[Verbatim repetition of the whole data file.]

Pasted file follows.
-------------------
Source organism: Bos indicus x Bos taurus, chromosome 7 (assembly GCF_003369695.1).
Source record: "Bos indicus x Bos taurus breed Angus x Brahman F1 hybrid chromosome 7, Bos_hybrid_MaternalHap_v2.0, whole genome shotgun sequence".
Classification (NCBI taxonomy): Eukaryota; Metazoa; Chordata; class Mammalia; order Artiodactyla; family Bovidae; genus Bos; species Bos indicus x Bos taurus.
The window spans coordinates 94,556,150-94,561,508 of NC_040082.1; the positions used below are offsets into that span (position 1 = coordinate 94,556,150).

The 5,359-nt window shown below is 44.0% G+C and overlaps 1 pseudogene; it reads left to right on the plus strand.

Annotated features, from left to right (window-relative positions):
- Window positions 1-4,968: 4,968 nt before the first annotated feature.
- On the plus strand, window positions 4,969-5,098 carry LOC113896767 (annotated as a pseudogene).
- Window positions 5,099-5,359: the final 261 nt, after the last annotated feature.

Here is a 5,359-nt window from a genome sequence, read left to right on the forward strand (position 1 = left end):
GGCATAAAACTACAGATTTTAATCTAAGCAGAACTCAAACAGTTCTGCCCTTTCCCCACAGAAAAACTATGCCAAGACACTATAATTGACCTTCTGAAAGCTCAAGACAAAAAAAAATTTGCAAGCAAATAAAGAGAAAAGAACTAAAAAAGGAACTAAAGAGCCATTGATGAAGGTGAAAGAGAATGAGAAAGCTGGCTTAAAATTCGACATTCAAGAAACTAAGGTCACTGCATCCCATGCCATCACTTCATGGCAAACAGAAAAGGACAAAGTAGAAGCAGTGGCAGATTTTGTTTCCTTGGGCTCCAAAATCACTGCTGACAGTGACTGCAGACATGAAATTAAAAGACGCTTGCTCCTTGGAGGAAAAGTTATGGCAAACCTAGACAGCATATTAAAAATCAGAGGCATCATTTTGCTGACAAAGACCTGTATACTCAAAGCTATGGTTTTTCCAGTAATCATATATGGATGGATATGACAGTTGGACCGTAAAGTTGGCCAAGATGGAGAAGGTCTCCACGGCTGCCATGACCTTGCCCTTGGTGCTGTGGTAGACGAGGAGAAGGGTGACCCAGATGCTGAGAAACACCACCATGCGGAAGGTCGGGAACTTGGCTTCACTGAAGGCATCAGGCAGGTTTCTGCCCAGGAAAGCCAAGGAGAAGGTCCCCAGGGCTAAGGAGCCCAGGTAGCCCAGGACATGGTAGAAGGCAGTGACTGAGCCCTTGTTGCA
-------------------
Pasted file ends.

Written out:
Source organism: Bos indicus x Bos taurus, chromosome 7 (assembly GCF_003369695.1).
Source record: "Bos indicus x Bos taurus breed Angus x Brahman F1 hybrid chromosome 7, Bos_hybrid_MaternalHap_v2.0, whole genome shotgun sequence".
Classification (NCBI taxonomy): Eukaryota; Metazoa; Chordata; class Mammalia; order Artiodactyla; family Bovidae; genus Bos; species Bos indicus x Bos taurus.
The window spans coordinates 94,556,150-94,561,508 of NC_040082.1; the positions used below are offsets into that span (position 1 = coordinate 94,556,150).

The 5,359-nt window shown below is 44.0% G+C and overlaps 1 pseudogene; it reads left to right on the plus strand.

Annotated features, from left to right (window-relative positions):
- Window positions 1-4,968: 4,968 nt before the first annotated feature.
- On the plus strand, window positions 4,969-5,098 carry LOC113896767 (annotated as a pseudogene).
- Window positions 5,099-5,359: the final 261 nt, after the last annotated feature.

Here is a 5,359-nt window from a genome sequence, read left to right on the forward strand (position 1 = left end):
GGCATAAAACTACAGATTTTAATCTAAGCAGAACTCAAACAGTTCTGCCCTTTCCCCACAGAAAAACTATGCCAAGACACTATAATTGACCTTCTGAAAGCTCAAGACAAAAAAAAATTTGCAAGCAAATAAAGAGAAAAGAACTAAAAAAGGAACTAAAGAGCCATTGATGAAGGTGAAAGAGAATGAGAAAGCTGGCTTAAAATTCGACATTCAAGAAACTAAGGTCACTGCATCCCATGCCATCACTTCATGGCAAACAGAAAAGGACAAAGTAGAAGCAGTGGCAGATTTTGTTTCCTTGGGCTCCAAAATCACTGCTGACAGTGACTGCAGACATGAAATTAAAAGACGCTTGCTCCTTGGAGGAAAAGTTATGGCAAACCTAGACAGCATATTAAAAATCAGAGGCATCATTTTGCTGACAAAGACCTGTATACTCAAAGCTATGGTTTTTCCAGTAATCATATATGGATGGATATGACAGTTGGACCGTAAAGTTGGCCAAGATGGAGAAGGTCTCCACGGCTGCCATGACCTTGCCCTTGGTGCTGTGGTAGACGAGGAGAAGGGTGACCCAGATGCTGAGAAACACCACCATGCGGAAGGTCGGGAACTTGGCTTCACTGAAGGCATCAGGCAGGTTTCTGCCCAGGAAAGCCAAGGAGAAGGTCCCCAGGGCTAAGGAGCCCAGGTAGCCCAGGACATGGTAGAAGGCAGTGACTGAGCCCTTGTTGCA